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How Not To Be a Magical Hipster

How Not To Be a Magical Hipster October 20, 2021

Recently (but definitely not the first time) I saw some threads going around ye old interwebs that centered around a virtual event with the commentary of “I don’t recognize any of these names…”

And I thought, “Well shouldn’t that be an EXCITING thing?”

Time for an adjusment? Photo by Nathan Dumlao on Unsplash

The Way Back Machine

When I first started attending Pagan/Witch events in the mid 90’s, the online community was nowhere as huge and expansive as it is today. With far less people being out of the proverbial broom closet back then, most real names and faces weren’t public-facing. To find out more about someone, you generally just had to show up and listen or ask around. My main sources for name recognition up through the mid 00’s were:

  • They were mentioned in Margot Adler’s Drawing Down The Moon
  • They had a book I could find on the shelf at the local bookstore (used or new)
  • They contributed to a print magazine such as Green Egg, SageWoman, Crescent, etc
  • They were friends from IRC (#paganteahouse) or mentioned by those friends – or perhaps an online forum or yahoo group.
  • They were listed on Witchvox
  • They were in my local scene/area

If you’ve been around, you’ll know that 4 out of those 6 things on my list aren’t exactly cultural touchstones anymore. DDTM hasn’t been updated since 2006 and with Margot passing in 2014, it won’t ever be, unless someone takes that project on (NOT IT). Most print magazines have ceased to exist physically, or if they do, they only come out a couple times a year instead of monthly, bimonthly, or even quarterly. My art was recently on the cover of SageWoman and I was amazed of the number of folks commenting who had never heard of a magazine that’s been around for decades, but I get why. You could say Discord is the great grandchild of IRC, so that’s a bit of a side-step change, same for Reddit replacing those old online forums and groups. Witchvox has been retired and nothing has replaced it as a resource in the same grand-scale similar usage.

So outside of the folks I know and visits to bookstores, if I kept only using those limited sources, I’d be pretty out of touch with what’s happening in the Pword world. Especially if the folks I associate with are all in a similar boat. Which leads us to:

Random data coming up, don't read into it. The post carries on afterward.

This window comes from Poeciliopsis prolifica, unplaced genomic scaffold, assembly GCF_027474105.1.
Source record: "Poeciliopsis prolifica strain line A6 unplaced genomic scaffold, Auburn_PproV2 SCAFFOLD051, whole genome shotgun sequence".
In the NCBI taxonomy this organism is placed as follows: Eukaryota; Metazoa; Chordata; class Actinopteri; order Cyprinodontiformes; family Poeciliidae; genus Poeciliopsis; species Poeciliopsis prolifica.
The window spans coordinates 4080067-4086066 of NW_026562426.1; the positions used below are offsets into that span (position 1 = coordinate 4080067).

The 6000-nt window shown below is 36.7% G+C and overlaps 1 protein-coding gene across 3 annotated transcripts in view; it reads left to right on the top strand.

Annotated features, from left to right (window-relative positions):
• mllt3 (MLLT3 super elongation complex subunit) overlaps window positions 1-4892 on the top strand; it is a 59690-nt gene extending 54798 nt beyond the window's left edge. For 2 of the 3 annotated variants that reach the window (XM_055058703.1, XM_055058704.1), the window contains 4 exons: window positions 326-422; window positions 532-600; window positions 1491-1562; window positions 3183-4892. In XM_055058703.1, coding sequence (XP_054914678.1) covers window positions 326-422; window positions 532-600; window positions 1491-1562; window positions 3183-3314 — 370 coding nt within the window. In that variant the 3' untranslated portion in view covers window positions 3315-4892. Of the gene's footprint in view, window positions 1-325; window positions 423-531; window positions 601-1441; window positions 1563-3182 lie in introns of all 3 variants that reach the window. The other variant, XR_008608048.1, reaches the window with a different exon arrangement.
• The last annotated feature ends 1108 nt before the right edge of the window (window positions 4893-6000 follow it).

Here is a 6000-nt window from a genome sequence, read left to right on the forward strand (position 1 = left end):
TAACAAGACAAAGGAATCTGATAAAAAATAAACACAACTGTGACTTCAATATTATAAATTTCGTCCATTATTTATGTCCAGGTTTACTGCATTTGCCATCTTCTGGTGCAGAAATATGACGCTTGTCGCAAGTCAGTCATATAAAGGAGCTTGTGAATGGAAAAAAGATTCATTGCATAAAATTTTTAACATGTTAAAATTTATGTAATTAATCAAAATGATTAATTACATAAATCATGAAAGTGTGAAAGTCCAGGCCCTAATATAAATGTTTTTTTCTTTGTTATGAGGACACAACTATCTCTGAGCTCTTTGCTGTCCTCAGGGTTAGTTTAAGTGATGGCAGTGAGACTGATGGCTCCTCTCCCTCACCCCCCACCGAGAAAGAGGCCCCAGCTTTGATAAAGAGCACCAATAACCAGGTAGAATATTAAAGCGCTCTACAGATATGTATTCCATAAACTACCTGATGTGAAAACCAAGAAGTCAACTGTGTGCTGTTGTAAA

Let me out? Photo by Peter Schulz on Unsplash

Gated Communities & The Social Bubble

One thing I love about my partner is that he’s always reading, from a wide variety of sources. Every day some conversation is going to start with “In this article I read” or “There was this thread..”.

The other week he was referencing an article that talked about the majority of social media platforms basically being like walled or gated communities. Unless those apps are owned by the same corporation, most social media networks don’t want you to leave their site to follow links to other parts of the internet. And we’re generally content to be where the folks we know and like are hanging out. They become our cliques and social spheres, even though the boundaries are only virtual.

And as we typically collect folks who are similar to us in interest, age, region, background, etc, we do tend to exist in a bit of a bubble. (Side note: this season of the podcast of Invisibilia is on the intricacies of friendship, and it’s definitely a great listen.) This reality applies to all of us, we all have our own little maps, which we might know REALLY well, but they really don’t take us that far off the beaten path. So we have a limited perspective or awareness about what’s beyond our charted territory.

I’m on Twitter, Instagram, Facebook and Youtube mainly, but I also keep an eye on some other platforms. But it’s too exhausting to join them all, so I focus on the ones I enjoy (usually for different reasons). That means I also know there are people doing stuff in other places that I have NO IDEA about. My lack of knowing who they are by name doesn’t invalidate their work.

My bubbles! Photo by Drew Beamer on Unsplash

Breaking and Bursting Bubbles

We tend to think we know everything, but as I just explained, our views can be limited. For example: the Pword community has a weird love-hate relationship with authors. We simultaneously seem to expect that anyone worth knowing should have written a book while also hating that they’ve done just that – either because of what they wrote on, who published it, or their history.